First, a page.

On May 17, 1989, after the Court conducted a hearing on the possible conflicts of interest implicated by the potential fee arrangement, Turco decided to explore the possibility of cooperating with the government. The prosecutor told Turco that the government would not enter into any cooperation agreement until after Turco had been fully debriefed. Turco understood the following ground rules prior to the debriefing: the government would not use any of his statements from the debriefing *612 in its direct case, but the government could use any leads, or so-called fruits of the interview, to obtain other evidence against him. Defendant's counsel had asked the government to agree not to use such leads. The government, however, refused. On May 29, 1989, Turco, accompanied by his counsel, William Brodsky, was then debriefed by members of the prosecution team.
The government soon thereafter decided not to use Turco as a cooperating witness and instead offered a plea agreement that Turco rejected.
Turco now charges the government with an elaborate and calculated plan, based on a purported conflict of his counsel, to undermine his relationship with his counsel. He further charges the government with bad faith "by alluding to the possibility of a cooperation agreement that it never intended to pursue," solely to gain a tactical advantage by developing leads from the May 29 debriefing.
The Court concludes that the present motion lacks merit. First, the defendant has ignored the decisions by the Second Circuit in United States v. Bernstein, 533 F.2d 775 (2d Cir.1976), and United States v. Curcio, 680 F.2d 881 (2d Cir.1982), which establish that a potential and serious conflict does arise merely from the attorney fee arrangement assumed to have been adopted by the defendants in this case. As the cases make clear, once the Court learns of a fee arrangement like the one assumed to be present here, "the necessities of sound judicial administration require the court to take command of the situation." Bernstein, 533 F.2d at 788. Defense counsel's assertion, therefore, that "the government first obtained [Turco's waiver] of conflict-free counsel and to the past [conflicts] by insisting that such a waiver was necessary to eliminate `conflicts' that never existed," Turco Mem. at 11, is off the mark. Such a potential "conflict" certainly did exist, regardless of what the government may or may not have added by letter.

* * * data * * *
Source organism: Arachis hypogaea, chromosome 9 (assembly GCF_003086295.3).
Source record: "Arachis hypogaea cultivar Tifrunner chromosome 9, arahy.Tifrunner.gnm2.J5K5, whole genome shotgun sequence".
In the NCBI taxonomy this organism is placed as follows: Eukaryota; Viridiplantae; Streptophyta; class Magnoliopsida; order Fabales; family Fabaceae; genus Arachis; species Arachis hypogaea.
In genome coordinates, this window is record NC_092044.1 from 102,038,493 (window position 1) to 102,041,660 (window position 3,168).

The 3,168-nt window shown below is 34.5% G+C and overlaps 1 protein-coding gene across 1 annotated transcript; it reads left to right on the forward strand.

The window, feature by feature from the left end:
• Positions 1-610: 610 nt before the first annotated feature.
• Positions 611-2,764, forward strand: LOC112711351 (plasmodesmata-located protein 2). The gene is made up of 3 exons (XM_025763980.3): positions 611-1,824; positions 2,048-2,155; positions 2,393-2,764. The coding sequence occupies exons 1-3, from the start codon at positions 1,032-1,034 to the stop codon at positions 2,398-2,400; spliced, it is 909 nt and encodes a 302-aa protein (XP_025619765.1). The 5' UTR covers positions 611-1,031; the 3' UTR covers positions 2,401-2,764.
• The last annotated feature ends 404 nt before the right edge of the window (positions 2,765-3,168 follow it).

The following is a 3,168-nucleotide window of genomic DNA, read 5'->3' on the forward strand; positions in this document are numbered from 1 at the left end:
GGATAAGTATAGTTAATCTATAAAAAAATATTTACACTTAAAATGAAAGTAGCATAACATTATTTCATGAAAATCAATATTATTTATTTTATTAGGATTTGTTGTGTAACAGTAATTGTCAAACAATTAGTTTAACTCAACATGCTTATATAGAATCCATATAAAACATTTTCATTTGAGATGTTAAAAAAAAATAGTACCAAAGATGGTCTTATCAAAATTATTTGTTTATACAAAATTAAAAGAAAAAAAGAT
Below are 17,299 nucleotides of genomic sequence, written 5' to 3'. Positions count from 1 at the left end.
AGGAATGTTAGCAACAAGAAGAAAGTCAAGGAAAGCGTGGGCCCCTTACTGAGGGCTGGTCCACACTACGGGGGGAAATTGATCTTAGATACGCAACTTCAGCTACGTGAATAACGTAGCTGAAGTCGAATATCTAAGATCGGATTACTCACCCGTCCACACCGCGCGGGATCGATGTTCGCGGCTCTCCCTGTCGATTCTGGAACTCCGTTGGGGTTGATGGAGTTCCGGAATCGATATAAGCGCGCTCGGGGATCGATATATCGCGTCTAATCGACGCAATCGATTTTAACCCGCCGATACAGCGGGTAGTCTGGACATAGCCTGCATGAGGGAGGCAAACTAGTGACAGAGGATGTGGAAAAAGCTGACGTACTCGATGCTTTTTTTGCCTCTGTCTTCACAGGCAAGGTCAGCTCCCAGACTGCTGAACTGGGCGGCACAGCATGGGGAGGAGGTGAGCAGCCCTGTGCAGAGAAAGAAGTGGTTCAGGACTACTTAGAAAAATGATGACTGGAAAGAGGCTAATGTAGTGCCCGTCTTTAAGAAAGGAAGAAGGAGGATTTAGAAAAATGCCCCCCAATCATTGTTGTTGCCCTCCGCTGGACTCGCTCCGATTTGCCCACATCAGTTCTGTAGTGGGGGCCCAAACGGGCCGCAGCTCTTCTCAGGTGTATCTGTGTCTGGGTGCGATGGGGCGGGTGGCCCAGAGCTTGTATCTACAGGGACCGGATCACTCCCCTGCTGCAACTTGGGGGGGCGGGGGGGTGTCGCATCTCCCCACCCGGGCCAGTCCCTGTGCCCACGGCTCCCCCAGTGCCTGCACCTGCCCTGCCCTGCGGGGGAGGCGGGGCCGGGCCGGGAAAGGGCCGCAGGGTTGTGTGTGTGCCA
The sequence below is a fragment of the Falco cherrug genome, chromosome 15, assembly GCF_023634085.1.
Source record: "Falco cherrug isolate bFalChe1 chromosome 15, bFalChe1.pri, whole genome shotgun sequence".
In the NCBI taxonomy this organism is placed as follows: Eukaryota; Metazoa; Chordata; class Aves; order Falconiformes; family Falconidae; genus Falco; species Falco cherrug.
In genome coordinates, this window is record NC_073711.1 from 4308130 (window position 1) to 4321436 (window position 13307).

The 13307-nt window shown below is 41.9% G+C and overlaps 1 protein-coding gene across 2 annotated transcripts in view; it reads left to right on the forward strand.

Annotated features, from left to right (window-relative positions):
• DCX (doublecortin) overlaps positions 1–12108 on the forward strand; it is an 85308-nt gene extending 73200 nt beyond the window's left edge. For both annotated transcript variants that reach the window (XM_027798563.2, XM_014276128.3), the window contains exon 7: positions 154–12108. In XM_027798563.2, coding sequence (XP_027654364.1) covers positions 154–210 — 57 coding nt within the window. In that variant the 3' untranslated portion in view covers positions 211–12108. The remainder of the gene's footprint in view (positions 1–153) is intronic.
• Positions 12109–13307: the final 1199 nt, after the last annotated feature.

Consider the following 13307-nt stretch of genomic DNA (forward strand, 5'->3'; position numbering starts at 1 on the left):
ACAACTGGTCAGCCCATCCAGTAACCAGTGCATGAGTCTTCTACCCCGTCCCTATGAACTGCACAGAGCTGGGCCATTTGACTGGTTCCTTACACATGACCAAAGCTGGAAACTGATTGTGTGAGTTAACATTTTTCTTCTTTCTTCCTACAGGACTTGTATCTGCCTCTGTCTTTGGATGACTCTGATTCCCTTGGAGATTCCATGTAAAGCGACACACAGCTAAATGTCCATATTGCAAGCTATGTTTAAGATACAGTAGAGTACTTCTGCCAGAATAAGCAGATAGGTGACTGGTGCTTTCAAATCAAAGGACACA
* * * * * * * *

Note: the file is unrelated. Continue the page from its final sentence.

Second, and equally important, Turco freely admits that his counsel was present during his plea negotiations with the government. See Brodsky Aff. ¶ 9. He also admits that he asked the government to stipulate to certain limitations prior to his debriefing, but that the prosecutor refused. Nonetheless, Turco and his counsel went ahead with the debriefing. Significantly, the cases relied upon by defendant address government agents sent to meet with a defendant without that defendant's lawyer being present.
Finally, the Court finds no basis for the defendant's allegation of bad faith on the part of the government. Indeed, the Court agreed with the government that it was necessary for the defendant to waive any past, as well as any future, conflicts, which the defendant freely did.
Accordingly, the defendant's motion is denied in its entirety.
For the reasons set forth above, the Court grants defendant Harry Helmsley's motion for a continuance sine die, denies defendant Leona Helmsley's motions for a severance and a change of venue, and denies defendant Turco's motion to dismiss the indictment or disqualify the prosecution team.
 This opinion memorializes rulings on certain pretrial motions previously announced by this Court. After argument and the consideration of submissions from all parties, the Court ruled on these motions from the bench. The transcripts from those hearings and arguments of course remain part of the official record of this case. The first motion was originally decided on June 6, 1989; the remaining motions were decided on June 28, June 29 and July 5, 1989, respectively. Also on July 5, the trial in this case began with opening statements.
 18 U.S.C. § 4241(a) provides, in relevant part, that
the defendant or [the government] may file a motion for a hearing to determine the mental competency of the defendant. The court shall grant the motion, or shall order such a hearing on its own motion, if there is reasonable cause to believe that the defendant may presently be suffering from a mental disease or defect rendering him mentally incompetent to the extent that he is unable to understand the nature and consequences of the proceedings against him or to assist properly in his defense.
 At the defendant's request, examinations were conducted, and reports were prepared, by Dr. Alan Kluger, a Neuropsychologist at New York University Medical Center, and Dr. Ajax George, also of New York University Medical Center. Dr. Kluger concluded that significant declines in the defendant's level of cognitive function have occurred over the past twenty-one months and that the defendant would have great difficulty in competently participating in his own defense. Dr. George reached a conclusion consistent with Dr. Kluger's findings.